They were speakers of an Indo-European language, the Hittite language, originating from Nesa, they conquered Hattusa in the 18th century BC, imposing themselves over Hattian- and Hurrian-speaking populations. According to the most widely accepted Kurgan theory on the Proto-Indo-European homeland, the Hittites adopted the cuneiform script, invented in Mesopotamia
Tissaphernes was a Persian soldier and statesman. He was the grandson of Hydarnes, chithrafarna Shining Fortune, čiθra is from the Proto-Indo-European adjective koitrós bright, farnah is equivalent to Avestan xvarənah fortune, which appears as luminous. čiθra means nature, specifically the animate nature, the phrase čihr-farn means of glorious or splendid nature, or of radiant appearance. Tissaphernes was born in 445 BC and he belonged to an important Persian family, he was the grandson of Hydarnes, an eminent Persian general, who was the commander of the Immortals during the time of king Xerxes invasion of Greece. In 413 BC, Tissaphernes suppressed the rebellion of Pissuthnes and had him arrested, as a reward, Tissaphernes was appointed as satrap of Lydia and Caria, and commander in chief of the Persian army in Asia Minor. But Tissaphernes was unwilling to take action and tried to achieve his aim by astute, on the death of Darius II in 404 BC, Artaxerxes II was crowned king of Persia. Tissaphernes, who found out about Cyrus the Youngers plan to assassinate his brother, informed the king about the conspiracy, but by the intercession of his mother Parysatis, Cyrus was pardoned and sent back to his satrapy.
According to Plutarch, his resentment for him more eagerly desirous of the kingdom than before. With the desire for revenge, Cyrus gathered an army and pretended to prepare an expedition against the Pisidians. In the spring of 401 BC, Cyrus united all his forces into an army, which now included Xenophons Ten Thousand, by dexterous management and promises of large rewards, he overcame the misgivings of the Greek troops over the length and danger of the war. A Spartan fleet of 35 triremes sent to Cilicia opened the passes of the Amanus into Syria, Tissaphernes managed to warn Artaxerxes II and quickly gathered together an army. Cyrus advanced into Babylonia before he met with any opposition, in October 401 BC, the battle of Cunaxa ensued. Cyrus had 10,400 Greek hoplites,2,500 peltasts, Cyrus saw that the outcome depended on the fate of the king. He therefore wanted Clearchus of Sparta, the commander of the Greeks, as a result, the left wing of the Persians under Tissaphernes was free to engage the rest of Cyrus forces.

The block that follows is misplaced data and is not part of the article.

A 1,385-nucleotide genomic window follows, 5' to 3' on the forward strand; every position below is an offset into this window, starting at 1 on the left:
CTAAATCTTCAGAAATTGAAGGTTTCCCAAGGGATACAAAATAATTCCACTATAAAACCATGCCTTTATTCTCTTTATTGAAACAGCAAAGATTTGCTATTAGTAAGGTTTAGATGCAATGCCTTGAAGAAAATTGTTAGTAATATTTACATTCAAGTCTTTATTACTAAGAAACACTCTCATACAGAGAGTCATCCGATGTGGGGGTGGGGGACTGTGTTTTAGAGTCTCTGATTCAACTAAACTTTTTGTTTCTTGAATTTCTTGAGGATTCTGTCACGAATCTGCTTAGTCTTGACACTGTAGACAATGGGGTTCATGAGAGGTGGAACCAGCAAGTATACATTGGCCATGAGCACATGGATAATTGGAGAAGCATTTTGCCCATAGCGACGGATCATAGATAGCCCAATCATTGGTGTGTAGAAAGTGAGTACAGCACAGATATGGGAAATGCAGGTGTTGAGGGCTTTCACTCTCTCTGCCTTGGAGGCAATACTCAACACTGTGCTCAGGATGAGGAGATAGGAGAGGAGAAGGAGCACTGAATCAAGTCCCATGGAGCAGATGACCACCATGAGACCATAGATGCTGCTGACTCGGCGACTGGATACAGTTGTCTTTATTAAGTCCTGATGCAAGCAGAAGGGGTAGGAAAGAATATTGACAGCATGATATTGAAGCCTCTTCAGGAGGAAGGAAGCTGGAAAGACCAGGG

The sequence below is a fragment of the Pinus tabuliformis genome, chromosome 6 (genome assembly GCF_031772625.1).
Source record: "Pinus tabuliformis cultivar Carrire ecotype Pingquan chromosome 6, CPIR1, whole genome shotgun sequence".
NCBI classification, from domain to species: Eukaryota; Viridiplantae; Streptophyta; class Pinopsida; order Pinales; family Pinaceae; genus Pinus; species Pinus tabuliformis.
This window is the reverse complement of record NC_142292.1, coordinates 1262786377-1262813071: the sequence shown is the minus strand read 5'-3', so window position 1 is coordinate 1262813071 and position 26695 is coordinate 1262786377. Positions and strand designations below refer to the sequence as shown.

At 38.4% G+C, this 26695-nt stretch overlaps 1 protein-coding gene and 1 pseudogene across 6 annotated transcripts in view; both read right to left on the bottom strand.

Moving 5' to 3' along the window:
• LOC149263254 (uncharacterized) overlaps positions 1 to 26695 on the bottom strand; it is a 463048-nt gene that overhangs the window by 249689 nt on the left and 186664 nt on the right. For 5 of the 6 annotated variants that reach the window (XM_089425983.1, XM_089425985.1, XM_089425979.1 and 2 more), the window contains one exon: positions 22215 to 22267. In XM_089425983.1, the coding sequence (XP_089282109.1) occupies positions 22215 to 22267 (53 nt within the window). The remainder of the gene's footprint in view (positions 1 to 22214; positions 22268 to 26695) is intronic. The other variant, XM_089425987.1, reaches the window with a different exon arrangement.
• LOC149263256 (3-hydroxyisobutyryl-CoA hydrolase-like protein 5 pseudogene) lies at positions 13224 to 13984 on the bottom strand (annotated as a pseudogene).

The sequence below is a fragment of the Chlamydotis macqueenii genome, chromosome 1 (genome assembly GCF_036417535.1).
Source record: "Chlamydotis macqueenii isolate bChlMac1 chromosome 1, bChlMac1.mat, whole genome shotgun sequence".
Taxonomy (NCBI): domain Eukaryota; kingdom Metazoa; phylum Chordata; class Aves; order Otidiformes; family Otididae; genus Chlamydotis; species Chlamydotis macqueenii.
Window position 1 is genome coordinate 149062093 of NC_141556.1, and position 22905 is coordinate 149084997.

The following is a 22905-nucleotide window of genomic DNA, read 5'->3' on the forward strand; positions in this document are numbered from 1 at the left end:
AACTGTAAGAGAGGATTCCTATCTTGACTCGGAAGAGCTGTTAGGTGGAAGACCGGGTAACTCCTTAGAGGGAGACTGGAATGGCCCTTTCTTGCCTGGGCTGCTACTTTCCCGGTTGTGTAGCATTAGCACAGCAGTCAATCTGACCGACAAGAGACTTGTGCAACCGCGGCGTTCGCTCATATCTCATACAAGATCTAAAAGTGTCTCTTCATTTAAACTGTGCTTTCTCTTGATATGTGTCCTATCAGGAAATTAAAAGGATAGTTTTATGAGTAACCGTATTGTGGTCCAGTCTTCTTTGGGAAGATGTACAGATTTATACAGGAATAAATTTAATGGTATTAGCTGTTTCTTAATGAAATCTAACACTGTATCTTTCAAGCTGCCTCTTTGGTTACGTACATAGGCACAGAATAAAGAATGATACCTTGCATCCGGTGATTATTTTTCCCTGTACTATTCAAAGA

Cyrus in the centre threw himself upon Artaxerxes but was slain, Tissaphernes claimed to have killed the rebel himself. They offered to make their Persian ally, Ariaeus and they offered their services to Tissaphernes, but he refused. However, the Greeks refused to surrender to him, Tissaphernes was left with a problem, he faced a large army of heavy troops that he could not defeat by frontal assault. He supplied them with food and, after a wait, led them northwards for home, meanwhile detaching Ariaeus
The Achaemenid Empire, called the Persian Empire, was an empire based in Western Asia, founded by Cyrus the Great. The empires successes inspired similar systems in empires and it is noted in Western history as the antagonist of the Greek city-states during the Greco-Persian Wars and for the emancipation of the Jewish exiles in Babylon. The Mausoleum at Halicarnassus, one of the Seven Wonders of the Ancient World, was built in a Hellenistic style in the empire as well. By the 7th century BC, the Persians had settled in the portion of the Iranian Plateau in the region of Persis. From this region, Cyrus the Great advanced to defeat the Medes, Alexander, an avid admirer of Cyrus the Great, conquered the empire in its entirety by 330 BC. Upon his death, most of the former territory came under the rule of the Ptolemaic Kingdom and Seleucid Empire. The Persian population of the central plateau reclaimed power by the second century BC under the Parthian Empire, the historical mark of the Achaemenid Empire went far beyond its territorial and military influences and included cultural, social and religious influences as well.
Many Athenians adopted Achaemenid customs in their lives in a reciprocal cultural exchange. The impact of Cyruss edict is mentioned in Judeo-Christian texts, the empire set the tone for the politics and history of modern Iran. Astronomical year numbering Dates are approximate, consult particular article for details Due to the duration of their reigns, Xerxes II. The Persian nation contains a number of tribes as listed here, the Pasargadae and Maspii, upon which all the other tribes are dependent. Of these, the Pasargadae are the most distinguished, they contain the clan of the Achaemenids from which spring the Perseid kings. Other tribes are the Panthialaei, Germanii, all of which are attached to the soil, the Achaemenid Empire was created by nomadic Persians. The Achaemenid Empire was not the first Iranian empire, as by 6th century BC another group of ancient Iranian peoples had established the short lived Median Empire. The Iranian peoples had arrived in the region of what is today Iran c.1000 BC and had for a number of centuries fallen under the domination of the Neo-Assyrian Empire, based in northern Mesopotamia.
However, the Medes and Persians, Cimmerians and Chaldeans played a role in the overthrow of the Assyrian empire. The term Achaemenid means of the family of the Achaemenis/Achaemenes, despite the derivation of the name, Achaemenes was himself a minor seventh-century ruler of the Anshan in southwestern Iran, and a vassal of Assyria. At some point in 550 BC, Cyrus rose in rebellion against the Medes, eventually conquering the Medes and creating the first Persian empire